No one can manage without a social network nowadays, but in the seventeenth century it was absolutely essential. If you wanted to start a business, borrow money or needed care in Rembrandt’s day, you turned to your friends and relatives. Financial services and care institutions were still in their infancy, so your social network was crucial for survival. The concept of friendship was key. It was all about trust and the principle that friends would not cheat you, something you always had to guard against with strangers.
Your social network consisted of friends, a concept used more broadly then than the way we interpret it now. Someone we call a business connection would have been described as a friend in the seventeenth century. Family members were also referred to as friends—‘blood friends’. For most people, the family was the most important group in their social network. And then there were ‘true friends’. This description was reserved for people whom we would now call our friends. People with whom we share interests and whose company we enjoy. This type of friendship also existed in the seventeenth century.
In the exhibition Rembrandt’s Social Network we look at Rembrandt’s social network—in other words, his ‘friends’. We have divided them into five categories: early friends, blood friends, artist friends, connoisseurs and friends in times of need.
What turns out? Rembrandt was not a great networker. While he made a dynamic start and his career initially took off like a rocket, he appears to have gone downhill after the death of his wife Saskia and the completion of the magnificent Night Watch in 1642. Rembrandt was then thirty-six. He had fewer contacts with relatives, for a long time he did not accept commissions for portraits and he no longer courted the Amsterdam elite. According to his biographer, Houbraken, in later life Rembrandt sought the company primarily of people ‘such as practised art’, in other words artists. It also emerges that he had very frequent dealings with connoisseurs and collectors. They lent him money and acted as witnesses during transactions at notaries. In exchange for these favours, Rembrandt sometimes gave them paintings and prints.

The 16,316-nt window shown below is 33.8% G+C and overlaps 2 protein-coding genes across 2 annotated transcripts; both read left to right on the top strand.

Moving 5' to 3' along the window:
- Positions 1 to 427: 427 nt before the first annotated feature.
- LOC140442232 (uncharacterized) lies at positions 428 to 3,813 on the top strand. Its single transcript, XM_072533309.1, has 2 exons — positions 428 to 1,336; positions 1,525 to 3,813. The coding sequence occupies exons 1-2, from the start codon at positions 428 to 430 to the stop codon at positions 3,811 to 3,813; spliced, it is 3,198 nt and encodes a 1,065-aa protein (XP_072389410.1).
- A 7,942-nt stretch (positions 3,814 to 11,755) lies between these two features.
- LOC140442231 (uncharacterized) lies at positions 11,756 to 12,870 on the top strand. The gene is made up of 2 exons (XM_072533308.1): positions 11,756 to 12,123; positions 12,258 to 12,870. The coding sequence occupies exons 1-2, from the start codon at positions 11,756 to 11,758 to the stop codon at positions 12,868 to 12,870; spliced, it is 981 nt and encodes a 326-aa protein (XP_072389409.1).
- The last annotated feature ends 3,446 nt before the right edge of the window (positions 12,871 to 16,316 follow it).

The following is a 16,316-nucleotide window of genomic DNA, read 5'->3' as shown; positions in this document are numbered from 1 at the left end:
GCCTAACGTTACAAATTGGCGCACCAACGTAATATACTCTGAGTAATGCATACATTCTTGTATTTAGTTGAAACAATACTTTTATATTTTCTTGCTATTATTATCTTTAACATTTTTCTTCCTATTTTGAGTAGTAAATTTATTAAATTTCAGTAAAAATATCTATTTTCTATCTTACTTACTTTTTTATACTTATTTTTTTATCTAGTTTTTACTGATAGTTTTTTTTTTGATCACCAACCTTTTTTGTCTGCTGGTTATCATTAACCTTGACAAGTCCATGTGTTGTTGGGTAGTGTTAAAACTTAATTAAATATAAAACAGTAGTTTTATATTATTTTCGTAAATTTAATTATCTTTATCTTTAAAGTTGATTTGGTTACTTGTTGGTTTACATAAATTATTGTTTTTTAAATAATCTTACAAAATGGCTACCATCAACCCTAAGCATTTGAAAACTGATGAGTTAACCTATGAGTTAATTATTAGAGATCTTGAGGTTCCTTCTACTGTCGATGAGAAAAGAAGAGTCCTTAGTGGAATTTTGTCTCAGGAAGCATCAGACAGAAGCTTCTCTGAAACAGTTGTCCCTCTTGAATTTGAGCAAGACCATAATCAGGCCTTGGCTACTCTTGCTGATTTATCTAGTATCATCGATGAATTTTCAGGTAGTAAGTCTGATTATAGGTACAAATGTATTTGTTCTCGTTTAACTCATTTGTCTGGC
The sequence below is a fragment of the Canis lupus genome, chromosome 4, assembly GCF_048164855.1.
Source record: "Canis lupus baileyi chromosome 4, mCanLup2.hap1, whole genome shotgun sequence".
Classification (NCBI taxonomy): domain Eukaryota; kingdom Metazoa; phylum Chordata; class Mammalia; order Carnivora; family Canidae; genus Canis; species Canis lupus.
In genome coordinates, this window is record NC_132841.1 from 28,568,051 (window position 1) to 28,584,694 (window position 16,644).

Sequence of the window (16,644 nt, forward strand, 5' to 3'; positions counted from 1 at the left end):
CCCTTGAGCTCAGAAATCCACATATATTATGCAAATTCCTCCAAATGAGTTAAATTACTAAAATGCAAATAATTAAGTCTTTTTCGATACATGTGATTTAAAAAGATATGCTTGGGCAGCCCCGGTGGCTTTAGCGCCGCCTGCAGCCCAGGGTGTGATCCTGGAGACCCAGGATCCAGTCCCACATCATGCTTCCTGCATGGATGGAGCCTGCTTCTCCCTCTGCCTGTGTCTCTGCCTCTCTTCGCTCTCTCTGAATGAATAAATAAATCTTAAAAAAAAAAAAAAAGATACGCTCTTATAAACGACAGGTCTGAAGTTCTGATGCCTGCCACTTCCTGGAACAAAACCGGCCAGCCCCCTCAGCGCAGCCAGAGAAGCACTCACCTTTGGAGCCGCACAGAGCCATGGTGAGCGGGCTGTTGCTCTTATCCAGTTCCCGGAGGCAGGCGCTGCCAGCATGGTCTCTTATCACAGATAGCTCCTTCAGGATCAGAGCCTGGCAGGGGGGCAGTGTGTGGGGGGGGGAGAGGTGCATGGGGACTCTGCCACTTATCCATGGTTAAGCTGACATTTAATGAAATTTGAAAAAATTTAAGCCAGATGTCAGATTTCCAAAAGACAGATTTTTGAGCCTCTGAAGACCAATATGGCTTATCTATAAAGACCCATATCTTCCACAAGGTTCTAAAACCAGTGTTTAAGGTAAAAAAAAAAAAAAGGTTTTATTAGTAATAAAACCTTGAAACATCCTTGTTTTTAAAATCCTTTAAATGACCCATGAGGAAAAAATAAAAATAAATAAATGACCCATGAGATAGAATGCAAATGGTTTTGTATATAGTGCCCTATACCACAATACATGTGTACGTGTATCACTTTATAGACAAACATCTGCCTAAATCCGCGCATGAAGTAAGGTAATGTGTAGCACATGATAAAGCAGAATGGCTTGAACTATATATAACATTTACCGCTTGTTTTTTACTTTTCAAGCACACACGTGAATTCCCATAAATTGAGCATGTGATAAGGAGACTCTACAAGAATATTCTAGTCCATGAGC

Rembrandt’s most faithful friend, Abraham Francen, whom he trusted enough to make him guardian of his daughter, Cornelia, was also a fanatical art collector. Rembrandt, as we see, primarily chose friends with whom he could share his greatest passion—art. It is fascinating to see that even a great artist like Rembrandt did not work alone. He was not a solitary genius labouring on his own. His friends supported him commercially, financially and artistically. His nearest and dearest, moreover, inspired him to create a group of dazzling works of art in which he portrayed them quite informally. In short, without his social network Rembrandt would never been able to create such an impressive oeuvre.
The question now remains: what kind of friend was Rembrandt? Rembrandt had a reputation for being tight-fisted and headstrong.2 And it has to be said that when it came to paying off loans, he was indeed not very generous.3 Yet if we view the strikingly informal paintings that he made of friends and relatives, we can see that they are very relaxed in his company. They lean back, resting on one arm, talk to him or look cheerfully at him. It seems that Rembrandt would not have been such a bad friend to have.
Text: Epco Runia Head of Collections, The Rembrandt House Museum